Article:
New Tennessee Titans head coach Mike Vrabel took ownership of the job in his introductory press conference on Monday at St. Thomas Sports Park.
Vrabel, who was hired by the Titans on Saturday, said in his initial press conference that despite his lack of experience as a head coach he understands the great responsibility that will be on him in the role.
Vrabel, who served one season as the Houston Texans defensive coordinator, was asked if he would call the defense himself, rather than pass that chore to a coordinator, indicated that he plans to have major hand in all aspects of the team’s game plan and play calling.
“I’m the head coach, I can call whatever play I want, right? That’s the idea. We’re going to have a (defensive) coordinator, we’re going to have an offensive coordinator, we’re going to have a special team coordinator,” Vrabel said. “If I say I want to block a punt, we’re going to go block a punt. If I want to throw a shot, we’re going to throw a shot. That’s what goes with sitting in that seat, and you’ve got to answer to those questions.
“If you want to blitz and they score a touchdown, like we did in the Super Bowl (vs. the Giants) and lost the game. We were in New England and we blitzed and they completed it and (we) lost the game. Somebody’s got to stand up, it’s what you do. Here’s what you do, here’s my job: is going to be to accept responsibility, give credit and be decisive. That’s what I’m going to do, and that’s what I told Amy (Adams Strunk) and Jon (Robinson) that that’s what I’m going to do.”
Early speculation has had Ohio State co-offensive coordinator Ryan Day, a Chip Kelly protégé, as a candidate for the offense, and Packers’ defensive backs coach Darren Perry was reported as a possible defensive coordinator candidate.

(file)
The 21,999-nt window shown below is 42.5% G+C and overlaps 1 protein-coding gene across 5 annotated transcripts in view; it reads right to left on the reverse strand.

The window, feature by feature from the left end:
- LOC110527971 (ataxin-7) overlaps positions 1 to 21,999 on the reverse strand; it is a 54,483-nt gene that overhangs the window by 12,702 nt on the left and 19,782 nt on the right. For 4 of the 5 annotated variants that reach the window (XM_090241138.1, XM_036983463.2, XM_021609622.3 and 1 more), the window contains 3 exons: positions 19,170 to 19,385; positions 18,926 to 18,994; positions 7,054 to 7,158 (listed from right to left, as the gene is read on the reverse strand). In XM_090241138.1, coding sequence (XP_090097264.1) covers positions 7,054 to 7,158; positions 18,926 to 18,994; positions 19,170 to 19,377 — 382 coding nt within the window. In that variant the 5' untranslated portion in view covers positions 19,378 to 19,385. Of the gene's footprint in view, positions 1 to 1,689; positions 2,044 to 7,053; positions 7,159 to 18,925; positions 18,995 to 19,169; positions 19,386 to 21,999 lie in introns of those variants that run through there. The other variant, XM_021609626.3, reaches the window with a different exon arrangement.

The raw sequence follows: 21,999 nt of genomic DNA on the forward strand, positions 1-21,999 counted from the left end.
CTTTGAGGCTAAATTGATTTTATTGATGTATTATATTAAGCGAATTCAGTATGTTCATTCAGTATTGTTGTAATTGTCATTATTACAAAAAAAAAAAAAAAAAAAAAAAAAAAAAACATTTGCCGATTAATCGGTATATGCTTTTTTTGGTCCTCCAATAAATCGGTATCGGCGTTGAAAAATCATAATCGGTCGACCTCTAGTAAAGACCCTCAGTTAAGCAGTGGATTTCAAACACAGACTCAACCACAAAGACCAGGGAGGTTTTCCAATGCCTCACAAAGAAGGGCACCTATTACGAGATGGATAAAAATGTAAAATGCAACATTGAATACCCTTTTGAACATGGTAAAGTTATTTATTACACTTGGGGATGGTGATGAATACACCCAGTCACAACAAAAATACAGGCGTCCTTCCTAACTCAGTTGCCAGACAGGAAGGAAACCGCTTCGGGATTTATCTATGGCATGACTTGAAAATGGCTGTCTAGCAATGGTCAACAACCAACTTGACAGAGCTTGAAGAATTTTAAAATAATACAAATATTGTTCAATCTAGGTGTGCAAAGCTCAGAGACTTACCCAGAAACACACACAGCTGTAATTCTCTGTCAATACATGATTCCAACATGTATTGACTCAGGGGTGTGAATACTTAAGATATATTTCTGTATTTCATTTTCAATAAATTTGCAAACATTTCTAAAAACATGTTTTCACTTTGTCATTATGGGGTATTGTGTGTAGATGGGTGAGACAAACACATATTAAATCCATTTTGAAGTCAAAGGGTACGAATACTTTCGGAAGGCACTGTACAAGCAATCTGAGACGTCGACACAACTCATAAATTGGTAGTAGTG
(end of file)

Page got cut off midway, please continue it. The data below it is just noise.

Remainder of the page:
But Vrabel said Monday there is no set timetable for establishing a coaching staff.
“I don’t want to put a timetable on it because I want the right guys. Jon (Robinson) and I are going through it, and there’s a lot of guys out there that I want to coach and I want to have a part of the Titans moving forward,” Vrabel said. “Nothing really to report on that end but that we’re in the process of bringing the best guys in here. Just like we do with players, we’re not going to rush into decisions. We’re going to sleep on things. We’re going to get the right guys in here for our team.”
First and foremost on the to-do list for Vrabel is to find a way to right quarterback Marcus Mariota, who regressed statistically in 2017, throwing just 13 touchdown passes and 15 interceptions. It was Mariota’s backsliding and the Titans’ reluctance to be more flexible offensively that led to Mike Mularkey’s firing and created the opening for Vrabel.
It will be on Vrabel and Day (or whoever becomes the OC) to make things easier for Mariota to develop. In terms of his offensive philosophy, Vrabel is looking for ways to do just that and won’t force the issue when it doesn’t make sense to.
“I think that we’re going to run the football. We’re going to run it from the quarterback being under center, we’re going to run it from the quarterback being in gun,” Vrabel said. “We’re going to give Marcus (Mariota) some easy access throws, whether that be RPOs or run reliefs. We’re not going to run it into eight or nine guys, we’re not going to be silly. I believe in screens, I believe in play action, things that he does well.”